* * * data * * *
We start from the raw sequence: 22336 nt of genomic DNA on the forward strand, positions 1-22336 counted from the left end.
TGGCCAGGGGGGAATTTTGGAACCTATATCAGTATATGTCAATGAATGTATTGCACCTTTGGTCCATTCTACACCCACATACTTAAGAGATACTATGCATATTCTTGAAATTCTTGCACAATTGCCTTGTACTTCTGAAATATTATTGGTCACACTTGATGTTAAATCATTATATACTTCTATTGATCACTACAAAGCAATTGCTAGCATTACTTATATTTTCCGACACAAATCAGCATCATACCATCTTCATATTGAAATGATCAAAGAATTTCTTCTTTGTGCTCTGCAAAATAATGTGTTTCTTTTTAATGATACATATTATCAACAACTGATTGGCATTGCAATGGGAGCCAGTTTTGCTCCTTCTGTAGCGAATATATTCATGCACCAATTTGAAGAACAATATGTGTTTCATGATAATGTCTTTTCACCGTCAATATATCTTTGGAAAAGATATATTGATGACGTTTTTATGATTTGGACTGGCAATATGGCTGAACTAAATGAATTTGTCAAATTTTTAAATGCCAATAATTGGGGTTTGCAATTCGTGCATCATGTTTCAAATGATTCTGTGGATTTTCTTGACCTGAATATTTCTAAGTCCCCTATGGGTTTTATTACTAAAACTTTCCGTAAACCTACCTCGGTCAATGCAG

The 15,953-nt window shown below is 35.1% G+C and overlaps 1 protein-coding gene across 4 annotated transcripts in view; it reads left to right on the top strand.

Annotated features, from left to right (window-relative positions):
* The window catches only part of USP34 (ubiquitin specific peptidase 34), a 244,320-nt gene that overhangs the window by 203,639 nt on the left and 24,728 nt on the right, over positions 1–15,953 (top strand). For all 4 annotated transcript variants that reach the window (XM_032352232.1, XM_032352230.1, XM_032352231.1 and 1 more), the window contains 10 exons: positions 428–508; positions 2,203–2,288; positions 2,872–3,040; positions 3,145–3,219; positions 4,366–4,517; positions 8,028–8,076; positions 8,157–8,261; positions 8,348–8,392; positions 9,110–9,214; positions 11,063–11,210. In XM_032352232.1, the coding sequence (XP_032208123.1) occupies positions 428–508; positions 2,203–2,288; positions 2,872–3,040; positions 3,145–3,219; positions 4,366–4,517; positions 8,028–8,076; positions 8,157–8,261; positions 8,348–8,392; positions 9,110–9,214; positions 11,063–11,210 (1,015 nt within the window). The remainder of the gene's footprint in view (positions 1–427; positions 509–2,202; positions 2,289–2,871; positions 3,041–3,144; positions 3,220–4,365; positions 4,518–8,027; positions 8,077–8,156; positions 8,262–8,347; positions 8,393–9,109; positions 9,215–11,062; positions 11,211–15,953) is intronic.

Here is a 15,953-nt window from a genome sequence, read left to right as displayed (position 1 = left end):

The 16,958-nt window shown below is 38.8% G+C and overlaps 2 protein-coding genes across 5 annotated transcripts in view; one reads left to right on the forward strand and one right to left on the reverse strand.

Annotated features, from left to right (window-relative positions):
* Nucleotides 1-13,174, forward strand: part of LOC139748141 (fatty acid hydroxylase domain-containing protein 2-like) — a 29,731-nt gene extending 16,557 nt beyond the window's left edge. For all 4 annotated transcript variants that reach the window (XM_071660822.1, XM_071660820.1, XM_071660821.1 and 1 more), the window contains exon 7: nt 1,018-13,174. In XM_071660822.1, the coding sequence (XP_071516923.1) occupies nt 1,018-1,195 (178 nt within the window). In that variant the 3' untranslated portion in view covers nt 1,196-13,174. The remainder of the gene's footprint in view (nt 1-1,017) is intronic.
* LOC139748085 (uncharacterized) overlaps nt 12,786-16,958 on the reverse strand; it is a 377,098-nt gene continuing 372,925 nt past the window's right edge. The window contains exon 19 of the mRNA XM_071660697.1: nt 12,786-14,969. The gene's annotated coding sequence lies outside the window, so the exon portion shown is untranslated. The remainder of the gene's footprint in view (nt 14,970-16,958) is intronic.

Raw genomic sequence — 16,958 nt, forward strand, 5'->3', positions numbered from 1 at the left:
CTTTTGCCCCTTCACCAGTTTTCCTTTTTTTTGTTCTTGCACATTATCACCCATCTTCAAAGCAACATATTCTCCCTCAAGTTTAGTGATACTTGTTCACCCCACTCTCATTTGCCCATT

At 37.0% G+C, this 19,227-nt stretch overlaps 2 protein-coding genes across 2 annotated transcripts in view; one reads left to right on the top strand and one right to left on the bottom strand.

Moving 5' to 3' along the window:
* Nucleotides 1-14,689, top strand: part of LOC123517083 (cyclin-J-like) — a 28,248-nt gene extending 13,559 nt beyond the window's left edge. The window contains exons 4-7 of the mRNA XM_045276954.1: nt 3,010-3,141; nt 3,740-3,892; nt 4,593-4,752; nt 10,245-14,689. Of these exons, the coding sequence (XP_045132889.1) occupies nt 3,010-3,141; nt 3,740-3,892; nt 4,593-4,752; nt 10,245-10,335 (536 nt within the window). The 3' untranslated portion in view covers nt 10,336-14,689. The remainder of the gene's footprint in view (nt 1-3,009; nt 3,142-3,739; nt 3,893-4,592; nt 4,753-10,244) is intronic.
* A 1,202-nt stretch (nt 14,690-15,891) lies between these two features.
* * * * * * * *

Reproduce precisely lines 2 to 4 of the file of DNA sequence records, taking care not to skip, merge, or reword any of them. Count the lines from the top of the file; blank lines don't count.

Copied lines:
TGGCCAGGGGGGAATTTTGGAACCTATATCAGTATATGTCAATGAATGTATTGCACCTTTGGTCCATTCTACACCCACATACTTAAGAGATACTATGCATATTCTTGAAATTCTTGCACAATTGCCTTGTACTTCTGAAATATTATTGGTCACACTTGATGTTAAATCATTATATACTTCTATTGATCACTACAAAGCAATTGCTAGCATTACTTATATTTTCCGACACAAATCAGCATCATACCATCTTCATATTGAAATGATCAAAGAATTTCTTCTTTGTGCTCTGCAAAATAATGTGTTTCTTTTTAATGATACATATTATCAACAACTGATTGGCATTGCAATGGGAGCCAGTTTTGCTCCTTCTGTAGCGAATATATTCATGCACCAATTTGAAGAACAATATGTGTTTCATGATAATGTCTTTTCACCGTCAATATATCTTTGGAAAAGATATATTGATGACGTTTTTATGATTTGGACTGGCAATATGGCTGAACTAAATGAATTTGTCAAATTTTTAAATGCCAATAATTGGGGTTTGCAATTCGTGCATCATGTTTCAAATGATTCTGTGGATTTTCTTGACCTGAATATTTCTAAGTCCCCTATGGGTTTTATTACTAAAACTTTCCGTAAACCTACCTCGGTCAATGCAG

The 15,953-nt window shown below is 35.1% G+C and overlaps 1 protein-coding gene across 4 annotated transcripts in view; it reads left to right on the top strand.

Annotated features, from left to right (window-relative positions):